As Canada and Korea celebrate the 50th anniversary of diplomatic ties, the relationship is at a crossroads.
There is a sense of crisis. After decades of success and mutual benefit, the relationship has lost much of its energy.
This was the conclusion of a recent meeting of the Canada-Korea Forum, a non-governmental group of Koreans and Canadians that confers annually on the state of relations and how governments, businesses and citizens might derive further benefit from them.
Canada has been important to Korea. It has supported Korea’s growth as a source of resources and a market for its manufactured goods. It has encouraged its emergence as a free and democratic country. It has served as Korea’s second ‘gateway’ to North America.
Korea has been important to Canada. It has been one of Canada’s largest trading partners, and a principal market for its commodities. It has been a source of investment. It has sent us a dynamic community of new Canadians. It has been a key ‘gateway’ for Canada to the Asia Pacific.
Times change. Conditions change. We must now find a new paradigm for the relationship that reflects the changes in Korea’s place in the world as a developed country, and Canada’s current interests and strengths as a bilateral partner and major international player.
The starting point is our economic relationship. This has been the backbone of Korea-Canada ties. It must be strengthened and re-energized through conscious efforts by governments and business.
For this to happen, Canadian and Korean governments must finally conclude their Free Trade Agreement negotiations. Fortunately, Prime Minister Harper and President Park recently agreed this should be done by the end of 2013. This will create an updated foundation for a 21st century trade and investment relationship. It will re-vitalize business interest in growing commercial ties.
If these efforts fail, the prospects are dire. Other countries with FTAs with Korea and Canada will enjoy more advantageous terms in these markets. Bilateral trade will decline. The trust and interest built up in past decades will erode. Inevitably, this will negatively affect other areas of our economic relationship as well as on our political ties.
In the new formula for Canada-Korea relations, the energy sector stands out as never before. Major complementarities exist over the long-term.
Both countries should formally elevate energy sector cooperation to the rank of a “principal interest”. Governments should put in place undertakings that recognize this long-term objective and that encourage/facilitate private sector ventures. These arrangements could be linked to or included in the FTA under negotiation.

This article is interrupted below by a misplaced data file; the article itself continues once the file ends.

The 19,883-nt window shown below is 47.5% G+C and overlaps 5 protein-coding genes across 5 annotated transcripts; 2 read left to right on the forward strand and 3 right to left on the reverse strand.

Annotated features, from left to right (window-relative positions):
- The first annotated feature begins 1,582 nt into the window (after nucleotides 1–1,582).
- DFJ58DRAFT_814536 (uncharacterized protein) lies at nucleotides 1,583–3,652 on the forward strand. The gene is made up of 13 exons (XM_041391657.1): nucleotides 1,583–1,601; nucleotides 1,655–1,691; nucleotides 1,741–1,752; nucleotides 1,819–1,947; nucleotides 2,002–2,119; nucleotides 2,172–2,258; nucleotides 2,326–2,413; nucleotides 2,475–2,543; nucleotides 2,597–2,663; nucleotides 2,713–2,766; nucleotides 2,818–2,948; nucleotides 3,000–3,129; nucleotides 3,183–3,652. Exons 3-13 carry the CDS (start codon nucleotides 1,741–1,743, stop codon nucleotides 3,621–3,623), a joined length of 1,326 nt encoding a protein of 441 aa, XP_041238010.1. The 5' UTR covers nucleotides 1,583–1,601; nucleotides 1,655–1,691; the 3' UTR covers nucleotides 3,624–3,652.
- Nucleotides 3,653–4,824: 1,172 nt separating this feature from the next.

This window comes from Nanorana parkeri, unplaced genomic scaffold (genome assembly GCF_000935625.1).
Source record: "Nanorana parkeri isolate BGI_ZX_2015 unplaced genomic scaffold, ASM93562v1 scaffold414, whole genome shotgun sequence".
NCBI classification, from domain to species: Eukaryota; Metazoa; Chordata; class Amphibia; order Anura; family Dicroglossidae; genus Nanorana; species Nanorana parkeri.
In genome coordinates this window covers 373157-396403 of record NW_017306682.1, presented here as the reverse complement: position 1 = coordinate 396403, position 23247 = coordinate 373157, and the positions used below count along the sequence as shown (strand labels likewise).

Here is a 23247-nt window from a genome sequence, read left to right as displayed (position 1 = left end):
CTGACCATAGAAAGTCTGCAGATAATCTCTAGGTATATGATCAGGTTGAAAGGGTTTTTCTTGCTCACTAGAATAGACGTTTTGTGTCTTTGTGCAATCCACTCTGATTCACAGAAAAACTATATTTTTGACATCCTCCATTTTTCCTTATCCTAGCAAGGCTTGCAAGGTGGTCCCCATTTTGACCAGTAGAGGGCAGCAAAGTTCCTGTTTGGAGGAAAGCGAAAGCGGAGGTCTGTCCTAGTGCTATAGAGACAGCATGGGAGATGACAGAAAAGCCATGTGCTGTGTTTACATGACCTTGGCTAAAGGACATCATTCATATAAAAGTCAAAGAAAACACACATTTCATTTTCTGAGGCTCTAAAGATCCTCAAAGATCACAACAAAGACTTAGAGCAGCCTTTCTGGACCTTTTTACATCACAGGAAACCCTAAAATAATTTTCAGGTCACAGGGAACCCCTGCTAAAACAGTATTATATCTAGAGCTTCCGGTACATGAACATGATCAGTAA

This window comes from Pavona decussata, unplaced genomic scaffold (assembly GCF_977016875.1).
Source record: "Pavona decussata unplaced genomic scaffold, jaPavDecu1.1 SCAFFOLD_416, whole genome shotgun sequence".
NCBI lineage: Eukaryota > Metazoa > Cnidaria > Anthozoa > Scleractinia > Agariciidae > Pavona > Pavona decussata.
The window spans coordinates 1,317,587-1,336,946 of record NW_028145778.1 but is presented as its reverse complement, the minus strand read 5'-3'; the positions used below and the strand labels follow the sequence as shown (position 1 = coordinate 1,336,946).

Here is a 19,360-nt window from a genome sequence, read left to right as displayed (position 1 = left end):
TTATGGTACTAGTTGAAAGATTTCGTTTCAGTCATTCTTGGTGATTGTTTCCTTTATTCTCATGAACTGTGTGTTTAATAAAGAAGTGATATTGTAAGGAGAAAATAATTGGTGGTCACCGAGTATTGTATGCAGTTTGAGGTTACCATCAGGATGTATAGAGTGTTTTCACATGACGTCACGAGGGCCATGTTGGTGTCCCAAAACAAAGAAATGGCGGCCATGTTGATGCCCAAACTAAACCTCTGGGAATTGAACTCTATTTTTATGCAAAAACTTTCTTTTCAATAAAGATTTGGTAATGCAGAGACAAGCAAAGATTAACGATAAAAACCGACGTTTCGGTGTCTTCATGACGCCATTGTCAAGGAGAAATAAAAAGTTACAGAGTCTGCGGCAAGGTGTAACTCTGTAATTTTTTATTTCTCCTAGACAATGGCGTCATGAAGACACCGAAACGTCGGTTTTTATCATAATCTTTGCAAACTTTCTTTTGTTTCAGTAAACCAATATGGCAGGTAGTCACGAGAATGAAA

Another historical pillar of the Canada-Korea partnership has been our shared concerns for international peace and security.
On this 60th anniversary of the armistice ending the Korean War, Canada remains fully committed to supporting the Republic of Korea in dealing with the North Korean threat.
This cooperation can now be expanded as Korea’s President Park broadens her country’s involvement in security matters outside the Peninsula. As developed democracies of similar economic weight, Canada and Korea should be able to work together as “constructive” powers.
Our two governments could announce an initiative to determine how best Canada and Korea can cooperate in areas of greatest mutual interest and potential effectiveness, starting with Asia Pacific security issues. This could include cooperation in humanitarian assistance, crisis response, and making regional governance more effective in the security domain.
Korea and Canada could also inaugurate regular ’2 x 2′ talks (foreign and defense ministers) along the lines of those recently established between Korea and Australia. These talks would also treat global security issues where Canada is well informed and engaged and where Korea seeks to increase its role.
Our ideas for working together need not stop here. Our new relationship could also include specific areas of common interest such as nuclear safety, collaboration in the Arctic, and fostering technology and business tie-ups in promoting green growth (a Korean priority) and energy efficiency.
Looking ahead, Korea and a Canada can continue to provide each other with ‘gateway’ partnerships — linking the dynamism of Korea and Asia with the strengths of Canada and North American business — that promote economic growth and prosperity for our citizens, build a safer world, and ensure a strong global economy with effective governance systems.
This outcome is not assured. It will take major effort, renewed commitment and a readiness to make occasional compromises. And it has to start with the successful completion of a Free Trade Agreement. It’s that simple.
Dr. Stephen Toope is the president and vice-chancellor of the University of British Columbia, and Canadian co-chair of the Canada-Korea Forum.
Len Edwards is a strategic adviser at Gowling Lafleur Henderson LLP, a Distinguished Fellow at the Asia Pacific Foundation of Canada and a former Canadian ambassador to the ROK.